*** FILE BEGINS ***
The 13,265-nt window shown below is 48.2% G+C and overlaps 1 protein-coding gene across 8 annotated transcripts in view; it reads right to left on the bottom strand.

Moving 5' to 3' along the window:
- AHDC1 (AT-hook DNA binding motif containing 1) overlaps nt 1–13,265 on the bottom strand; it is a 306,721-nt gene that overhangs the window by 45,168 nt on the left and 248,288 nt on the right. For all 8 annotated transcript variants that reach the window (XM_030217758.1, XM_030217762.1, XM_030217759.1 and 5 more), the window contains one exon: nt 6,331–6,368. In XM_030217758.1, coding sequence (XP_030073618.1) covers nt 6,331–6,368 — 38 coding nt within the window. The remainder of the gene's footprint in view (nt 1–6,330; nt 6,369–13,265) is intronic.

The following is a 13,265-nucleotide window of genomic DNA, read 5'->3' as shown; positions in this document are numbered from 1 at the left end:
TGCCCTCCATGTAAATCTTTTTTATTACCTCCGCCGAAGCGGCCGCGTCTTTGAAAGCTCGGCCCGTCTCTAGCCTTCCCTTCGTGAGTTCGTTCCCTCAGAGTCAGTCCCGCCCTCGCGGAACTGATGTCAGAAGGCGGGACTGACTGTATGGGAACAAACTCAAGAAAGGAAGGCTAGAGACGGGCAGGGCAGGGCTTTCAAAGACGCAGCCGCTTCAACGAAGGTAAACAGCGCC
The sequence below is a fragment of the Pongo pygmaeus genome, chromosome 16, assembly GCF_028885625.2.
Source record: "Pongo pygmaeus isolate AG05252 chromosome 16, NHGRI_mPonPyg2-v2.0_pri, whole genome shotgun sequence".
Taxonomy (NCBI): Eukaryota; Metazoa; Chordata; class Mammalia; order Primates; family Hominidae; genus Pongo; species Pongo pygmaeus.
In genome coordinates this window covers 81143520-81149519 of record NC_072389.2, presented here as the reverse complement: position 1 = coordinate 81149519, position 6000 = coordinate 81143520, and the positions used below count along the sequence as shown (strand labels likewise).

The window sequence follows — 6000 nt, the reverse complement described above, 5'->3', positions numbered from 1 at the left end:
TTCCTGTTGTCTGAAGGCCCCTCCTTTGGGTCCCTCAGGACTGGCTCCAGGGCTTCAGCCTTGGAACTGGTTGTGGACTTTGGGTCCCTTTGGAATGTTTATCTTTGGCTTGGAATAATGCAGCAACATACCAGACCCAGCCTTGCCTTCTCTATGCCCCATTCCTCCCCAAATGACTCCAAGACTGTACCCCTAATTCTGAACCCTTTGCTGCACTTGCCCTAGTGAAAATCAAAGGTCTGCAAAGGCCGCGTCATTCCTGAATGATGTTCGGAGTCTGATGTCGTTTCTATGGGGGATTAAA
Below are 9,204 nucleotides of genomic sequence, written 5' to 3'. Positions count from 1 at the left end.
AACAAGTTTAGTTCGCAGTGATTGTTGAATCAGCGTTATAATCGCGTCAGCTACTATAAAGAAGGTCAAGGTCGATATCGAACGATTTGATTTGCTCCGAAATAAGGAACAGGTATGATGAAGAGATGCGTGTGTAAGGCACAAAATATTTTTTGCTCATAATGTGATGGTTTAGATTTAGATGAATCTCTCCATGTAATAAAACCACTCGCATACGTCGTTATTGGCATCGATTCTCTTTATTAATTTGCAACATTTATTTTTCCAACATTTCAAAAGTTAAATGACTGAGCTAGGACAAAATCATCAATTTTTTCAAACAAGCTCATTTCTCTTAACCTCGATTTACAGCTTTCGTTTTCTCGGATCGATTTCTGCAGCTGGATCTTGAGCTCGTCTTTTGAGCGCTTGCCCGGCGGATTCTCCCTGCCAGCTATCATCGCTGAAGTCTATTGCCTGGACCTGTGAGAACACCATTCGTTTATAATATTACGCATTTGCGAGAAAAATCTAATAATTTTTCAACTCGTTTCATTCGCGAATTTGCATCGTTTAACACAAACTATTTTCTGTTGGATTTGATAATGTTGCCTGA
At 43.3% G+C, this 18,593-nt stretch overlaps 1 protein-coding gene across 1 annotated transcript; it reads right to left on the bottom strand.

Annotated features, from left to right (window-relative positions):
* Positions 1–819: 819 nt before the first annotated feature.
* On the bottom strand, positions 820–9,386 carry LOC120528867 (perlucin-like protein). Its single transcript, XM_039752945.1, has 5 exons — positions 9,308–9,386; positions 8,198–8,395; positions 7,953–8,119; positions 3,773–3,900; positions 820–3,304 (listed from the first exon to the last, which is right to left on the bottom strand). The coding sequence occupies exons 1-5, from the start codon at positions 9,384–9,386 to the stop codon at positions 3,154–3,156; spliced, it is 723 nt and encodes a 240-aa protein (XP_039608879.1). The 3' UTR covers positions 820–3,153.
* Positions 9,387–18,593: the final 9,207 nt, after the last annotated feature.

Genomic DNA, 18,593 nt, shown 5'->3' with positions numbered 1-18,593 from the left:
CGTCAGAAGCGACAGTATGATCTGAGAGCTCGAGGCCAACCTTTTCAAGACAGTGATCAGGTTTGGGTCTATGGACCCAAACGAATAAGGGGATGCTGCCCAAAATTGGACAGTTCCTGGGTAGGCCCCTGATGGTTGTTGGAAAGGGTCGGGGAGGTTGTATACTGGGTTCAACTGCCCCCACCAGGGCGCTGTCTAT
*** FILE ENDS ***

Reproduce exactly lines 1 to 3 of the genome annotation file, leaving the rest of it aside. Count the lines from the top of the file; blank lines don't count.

The 13,265-nt window shown below is 48.2% G+C and overlaps 1 protein-coding gene across 8 annotated transcripts in view; it reads right to left on the bottom strand.

Moving 5' to 3' along the window:
- AHDC1 (AT-hook DNA binding motif containing 1) overlaps nt 1–13,265 on the bottom strand; it is a 306,721-nt gene that overhangs the window by 45,168 nt on the left and 248,288 nt on the right. For all 8 annotated transcript variants that reach the window (XM_030217758.1, XM_030217762.1, XM_030217759.1 and 5 more), the window contains one exon: nt 6,331–6,368. In XM_030217758.1, coding sequence (XP_030073618.1) covers nt 6,331–6,368 — 38 coding nt within the window. The remainder of the gene's footprint in view (nt 1–6,330; nt 6,369–13,265) is intronic.